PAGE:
The Gentleman's Magazine, Band 261
The "Gentleman's magazine" section is a digest of selections from the weekly press; the "(Trader's) monthly intelligencer" section consists of news (foreign and domestic), vital statistics, a register of the month's new publications, and a calendar of forthcoming trade fairs.
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appearance asked beautiful became become believe birds body brought called carried cause character close course death doubt early effect England English existence eyes face fact feeling friends give given Grahame hand head heart hope human idea interest Italy kind King known least leave less letter light live London look manner matter means mind Miss nature never night once original passed period person play poets poor present produced reason received regarded remained round scene seemed seen ship side soon speak spirit stand story Street taken tell thing thought told took true turn whole wife writes young
Seite 346 - O Lord, thou knowest how busy I must be this day. If I forget thee, do not thou forget me.
Seite 489 - Invites the young pursuer near, And leads him on from flower to flower A weary chase and wasted hour, Then leaves him, as it soars on high, With panting heart and tearful eye: So beauty lures the full-grown child, With hue as bright, and wing as wild: A chase of idle hopes and fears, Begun in folly, closed in tears.
Seite 150 - The face of the Court was much changed in the change of the King; for King Charles was temperate, chaste, and serious; so that the fools and bawds, mimics and catamites of the former Court grew out of fashion; and the nobility and courtiers, who did not quite abandon their debaucheries, had yet that reverence to the King to retire into corners to practise them...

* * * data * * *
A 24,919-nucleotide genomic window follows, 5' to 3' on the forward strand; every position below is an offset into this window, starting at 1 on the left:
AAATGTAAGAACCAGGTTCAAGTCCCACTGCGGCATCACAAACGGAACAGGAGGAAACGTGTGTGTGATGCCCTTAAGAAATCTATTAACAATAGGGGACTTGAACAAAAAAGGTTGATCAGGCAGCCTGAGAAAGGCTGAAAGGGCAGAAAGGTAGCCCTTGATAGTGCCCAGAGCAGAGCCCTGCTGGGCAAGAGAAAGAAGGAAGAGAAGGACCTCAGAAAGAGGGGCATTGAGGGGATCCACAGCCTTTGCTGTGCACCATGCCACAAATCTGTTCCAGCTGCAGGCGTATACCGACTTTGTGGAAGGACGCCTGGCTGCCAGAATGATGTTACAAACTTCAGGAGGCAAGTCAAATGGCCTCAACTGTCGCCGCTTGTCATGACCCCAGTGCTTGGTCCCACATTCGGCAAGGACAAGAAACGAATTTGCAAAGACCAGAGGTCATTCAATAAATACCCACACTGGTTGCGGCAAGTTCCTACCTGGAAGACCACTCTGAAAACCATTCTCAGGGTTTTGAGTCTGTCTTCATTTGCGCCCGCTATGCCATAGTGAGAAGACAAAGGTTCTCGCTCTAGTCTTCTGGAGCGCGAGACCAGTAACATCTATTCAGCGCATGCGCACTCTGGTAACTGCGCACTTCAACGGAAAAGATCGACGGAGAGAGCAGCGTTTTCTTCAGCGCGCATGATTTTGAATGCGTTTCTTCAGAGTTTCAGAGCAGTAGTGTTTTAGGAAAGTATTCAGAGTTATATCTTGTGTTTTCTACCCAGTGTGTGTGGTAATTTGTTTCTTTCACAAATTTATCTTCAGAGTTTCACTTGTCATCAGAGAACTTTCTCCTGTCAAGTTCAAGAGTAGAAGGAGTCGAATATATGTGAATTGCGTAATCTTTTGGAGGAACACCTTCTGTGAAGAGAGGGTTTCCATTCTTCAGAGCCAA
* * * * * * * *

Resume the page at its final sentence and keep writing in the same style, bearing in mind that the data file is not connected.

Seite 275 - Miss Brooke had that kind of beauty which seems to be thrown into relief by poor dress. Her hand and wrist were so finely formed that she could wear sleeves not less bare of style than those in which the Blessed Virgin appeared to Italian painters...
Seite 144 - I still had an hour allowed me to play, and then I would steal into some hole or other to read. My father would have me learn Latin, and I was so apt that I outstripped my brothers who were at school, although my father's chaplain, that was my tutor was a pitiful dull fellow.
Seite 230 - Go to the ant, thou sluggard ; consider her ways, and be wise: which having no guide, overseer, or ruler, provideth her meat in the summer, and gathereth her food in the harvest.
Seite 134 - The dream commenced with a music which now I often heard in dreams — a music of preparation and of awakening suspense; a music like the opening of the Coronation Anthem, and which, like that, gave the feeling of a vast march, of infinite cavalcades filing off, and the tread of innumerable armies.
Seite 470 - And earnests of the great release, which rise From gift to gift, and reach at length the eternal prize. All may save self; — but minds that heavenward tower Aim at a wider power, Gifts on the world to shower. — And this is not at once ; — by fastings gained, And trials well sustained, By pureness, righteous deeds, and toils of love, Abidance in the Truth, and zeal for God above.
Seite 280 - Lydgate has lots of ideas, quite new, about ventilation and diet, that sort of thing," resumed Mr Brooke, after he had handed out Lady Chettam, and had returned to be civil to a group of Middlemarchers. "Hang it, do you think that is quite sound? - upsetting the old treatment, which has made Englishmen what they are?